Have you had the talk about bullying with your child?


This summer, I’d always get heart palpitations from excitement upon seeing the thin envelopes with my kids’ handwriting poking out of my mailbox. Used to upbeat and positive messages, I looked forward to learning what else they’ve discovered about themselves and camp.

During the third week of their stay, I received a letter from my son that gave me palpitations for a different reason. After telling me what kind of sweets he preferred to choose for snack, he wrote, “I’ve cried twice because [boy’s name] choked me and another time beat me up. I’ve learned to ignore.” He talked about how he felt after the boy made fun of him and swore at him. Instead of writing out the curse words, Andrew drew stars to stand for each letter following the first.

Horrified, I thought, “This is how an 11-year-old speaks?!” However, while I was shocked at the language of this preteen, I was much more disturbed by Andrew’s words. His phrase, “I’ve learned to ignore,” baffled and scared me. “Why doesn’t he talk to a counselor?!” I contemplated the reason as I frantically wrote emails to the camp staff. It was evening, and no one was answering the phone. My husband and I felt helpless and considered driving over to camp to rescue Andrew. We settled on waiting until morning.

While we waited, I answered my own question. I knew why he didn’t say anything. I was him … in the mid 1980s. Spending my summer at a camp for the children of The Kirov Factory workers, where my dad was an engineer, I was a happy camper until a popular girl – a daughter of my dad’s colleague – made sure that everyone was aware of my “nationality,” as Judaism was classified in the former Soviet Union. Soon, I became a four-letter word that starts with a “k” and rhymes with “bike.” Of course, the kids used the Russian version of it to taunt me and two other girls – Jewish twins whose friendship saved me during that month. We thought that the bullying would get worse if we talked to a counselor, so we kept silent.

When the twins had to leave camp for a couple of days, they – unbeknownst to me – shared the news of our anti-Semitic ordeal with their mother, who promptly went to the offender’s mother, her friend at work. Outraged and shocked by her daughter’s behavior, the woman arrived in camp the following day. Since the twins were still away, she asked her daughter to get me so that she could apologize.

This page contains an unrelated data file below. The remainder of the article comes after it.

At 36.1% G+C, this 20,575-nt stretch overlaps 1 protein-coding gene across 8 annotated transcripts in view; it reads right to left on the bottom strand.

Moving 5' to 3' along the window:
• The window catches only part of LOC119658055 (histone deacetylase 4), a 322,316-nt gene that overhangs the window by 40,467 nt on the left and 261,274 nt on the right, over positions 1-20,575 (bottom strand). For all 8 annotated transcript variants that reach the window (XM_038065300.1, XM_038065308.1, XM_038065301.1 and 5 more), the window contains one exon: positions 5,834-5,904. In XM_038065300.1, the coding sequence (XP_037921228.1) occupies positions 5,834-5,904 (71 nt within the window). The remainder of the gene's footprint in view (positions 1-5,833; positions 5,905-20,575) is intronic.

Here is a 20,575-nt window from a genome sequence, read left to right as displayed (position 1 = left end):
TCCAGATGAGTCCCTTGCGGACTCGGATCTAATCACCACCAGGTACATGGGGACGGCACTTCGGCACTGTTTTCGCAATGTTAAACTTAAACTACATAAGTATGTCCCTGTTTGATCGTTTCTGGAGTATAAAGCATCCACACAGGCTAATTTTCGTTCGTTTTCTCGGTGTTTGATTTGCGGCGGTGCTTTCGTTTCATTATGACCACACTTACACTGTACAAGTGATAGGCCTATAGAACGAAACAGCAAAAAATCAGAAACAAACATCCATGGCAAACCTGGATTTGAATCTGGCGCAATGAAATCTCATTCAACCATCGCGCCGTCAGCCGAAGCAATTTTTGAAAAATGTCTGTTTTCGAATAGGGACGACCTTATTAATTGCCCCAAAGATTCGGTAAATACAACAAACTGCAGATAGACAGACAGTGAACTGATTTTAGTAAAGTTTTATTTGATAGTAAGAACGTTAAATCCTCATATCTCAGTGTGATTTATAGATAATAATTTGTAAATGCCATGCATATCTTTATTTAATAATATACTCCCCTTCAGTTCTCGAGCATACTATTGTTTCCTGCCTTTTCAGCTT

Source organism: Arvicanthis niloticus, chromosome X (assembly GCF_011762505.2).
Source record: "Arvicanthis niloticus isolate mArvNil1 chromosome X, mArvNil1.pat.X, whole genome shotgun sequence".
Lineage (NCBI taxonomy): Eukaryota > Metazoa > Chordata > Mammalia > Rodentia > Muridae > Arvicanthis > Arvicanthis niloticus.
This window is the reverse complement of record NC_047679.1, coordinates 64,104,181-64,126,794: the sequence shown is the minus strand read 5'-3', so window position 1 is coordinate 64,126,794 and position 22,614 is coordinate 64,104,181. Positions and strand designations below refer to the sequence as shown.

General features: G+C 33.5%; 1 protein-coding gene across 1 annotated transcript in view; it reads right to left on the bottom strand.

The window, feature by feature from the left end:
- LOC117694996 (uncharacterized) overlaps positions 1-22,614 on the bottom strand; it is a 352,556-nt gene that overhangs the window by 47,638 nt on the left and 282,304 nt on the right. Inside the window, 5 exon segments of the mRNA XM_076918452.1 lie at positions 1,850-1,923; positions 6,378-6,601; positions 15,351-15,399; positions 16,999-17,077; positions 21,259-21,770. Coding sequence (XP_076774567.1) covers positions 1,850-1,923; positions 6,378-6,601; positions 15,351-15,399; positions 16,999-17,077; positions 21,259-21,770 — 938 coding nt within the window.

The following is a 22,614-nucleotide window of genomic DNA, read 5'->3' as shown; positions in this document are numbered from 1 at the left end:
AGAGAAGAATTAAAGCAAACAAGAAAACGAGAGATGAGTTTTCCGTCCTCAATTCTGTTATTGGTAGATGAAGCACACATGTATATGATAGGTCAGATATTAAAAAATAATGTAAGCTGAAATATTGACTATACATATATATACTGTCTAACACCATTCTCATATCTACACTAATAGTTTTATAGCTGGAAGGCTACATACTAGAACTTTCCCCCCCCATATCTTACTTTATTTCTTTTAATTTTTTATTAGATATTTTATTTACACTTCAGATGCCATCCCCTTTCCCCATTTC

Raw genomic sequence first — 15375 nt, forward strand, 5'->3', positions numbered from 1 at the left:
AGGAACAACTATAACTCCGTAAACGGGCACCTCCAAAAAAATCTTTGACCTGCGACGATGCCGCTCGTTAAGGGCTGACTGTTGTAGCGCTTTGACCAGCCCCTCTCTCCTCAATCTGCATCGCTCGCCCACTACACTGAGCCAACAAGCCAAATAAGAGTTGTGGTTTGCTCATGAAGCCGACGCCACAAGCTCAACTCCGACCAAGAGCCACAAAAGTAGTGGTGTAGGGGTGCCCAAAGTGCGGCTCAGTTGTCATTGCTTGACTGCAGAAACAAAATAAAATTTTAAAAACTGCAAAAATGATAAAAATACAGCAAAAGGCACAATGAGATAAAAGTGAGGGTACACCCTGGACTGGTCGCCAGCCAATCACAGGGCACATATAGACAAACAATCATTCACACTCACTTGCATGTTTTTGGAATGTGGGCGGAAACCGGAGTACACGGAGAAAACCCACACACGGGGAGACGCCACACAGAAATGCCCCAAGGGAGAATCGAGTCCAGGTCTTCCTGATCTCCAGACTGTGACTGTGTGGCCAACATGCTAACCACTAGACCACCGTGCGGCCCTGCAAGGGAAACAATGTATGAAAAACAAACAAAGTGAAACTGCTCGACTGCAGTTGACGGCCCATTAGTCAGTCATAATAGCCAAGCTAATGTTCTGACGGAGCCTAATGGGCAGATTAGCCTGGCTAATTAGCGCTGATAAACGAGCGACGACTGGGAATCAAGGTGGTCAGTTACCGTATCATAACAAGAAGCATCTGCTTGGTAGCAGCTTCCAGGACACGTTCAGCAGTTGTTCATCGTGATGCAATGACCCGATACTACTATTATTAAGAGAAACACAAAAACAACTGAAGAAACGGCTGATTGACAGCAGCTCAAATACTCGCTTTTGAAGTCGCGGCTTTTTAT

When the girl approached me, I felt perplexed and strangely proud. Instead of taunting me, she was friendly, smiling and acting as if the name calling never happened. She said that her mother was waiting for us in the gazebo. Then, she proceeded to act like my closest friend.

Playing with a plastic orange bracelet she wore at all times, the bully nonchalantly asked me a series of questions as we walked. Like a flattered parrot, I answered “We’re buddies, right?” and “I’ve never been mean to you, right?” with whatever response the question’s formulation anticipated. Five minutes later, I repeated the routine with her mother, who seemed dumbfounded at my refusal to acknowledge that her daughter had been a bully.

The next day, when the twins had arrived back in camp, I saw their tremendous disappointment and suppressed rage at me when they learned about my wimpy inability to stand up for myself. They couldn’t believe I would let them down like this. Asking me why I hadn’t shared the truth with the Orange Bracelet’s mother, they weren’t satisfied with my answer that she was being nice, and I didn’t want to cause her any trouble. That day, I made a promise to myself that I would never be manipulated again. I kept it.

Now it was Andrew’s turn to learn the lesson. Since he was suffering from physical, as well as verbal abuse, he had it worse. In the morning, we learned that “the catalyst of the problem [was] going home” and that Andrew was now fine. However, the assertions of the assistant director and the avowals of the camp advisor were not enough to assuage our fears. We wanted to hear directly from Andrew. The director granted my request to have a private phone conversation with my son.

Andrew shared that he no longer felt scared since the bully, who broke Andrew’s bed in a fit of rage, had left. Not interested in dwelling on the abuse, he started telling me about how much he enjoyed kayaking. Ending our conversation with a plea to wrap it up because he didn’t want to miss swimming, Andrew hung up. I thought, this is exactly what I wanted to hear. Saving the lecture for when he arrived home, I made another promise to myself – to teach my children how to deal with bullies.

A week after Andrew’s return from camp, we attended an orientation for sixth graders entering middle school. The first statement out of the assistant principal’s mouth was about bullying. She said that bullies’ parents are often stunned to discover that their well-behaved children can partake in such hurtful behavior, while the victims’ parents show disbelief that their innocent tweens can provoke someone to cause them pain. The assistant principal shared that the school has put together a teacher-staffed “task force” to deal with these occurrences, and to adhere to their zero-tolerance-for-bullying philosophy. I could see all the parents in the auditorium sighing with relief. I hope that when they went home, they all had a conversation with their children not only about dealing with bullies, but also about not joining them. I know that no mother wants to find out that her child was locking himself in the camp’s bathroom to cry in privacy. If you haven’t had this talk with your kids yet, now’s the time. School’s about to start – prepare them for it.

IRINA MISSIURO is a writer and editorial consultant for The Jewish Voice.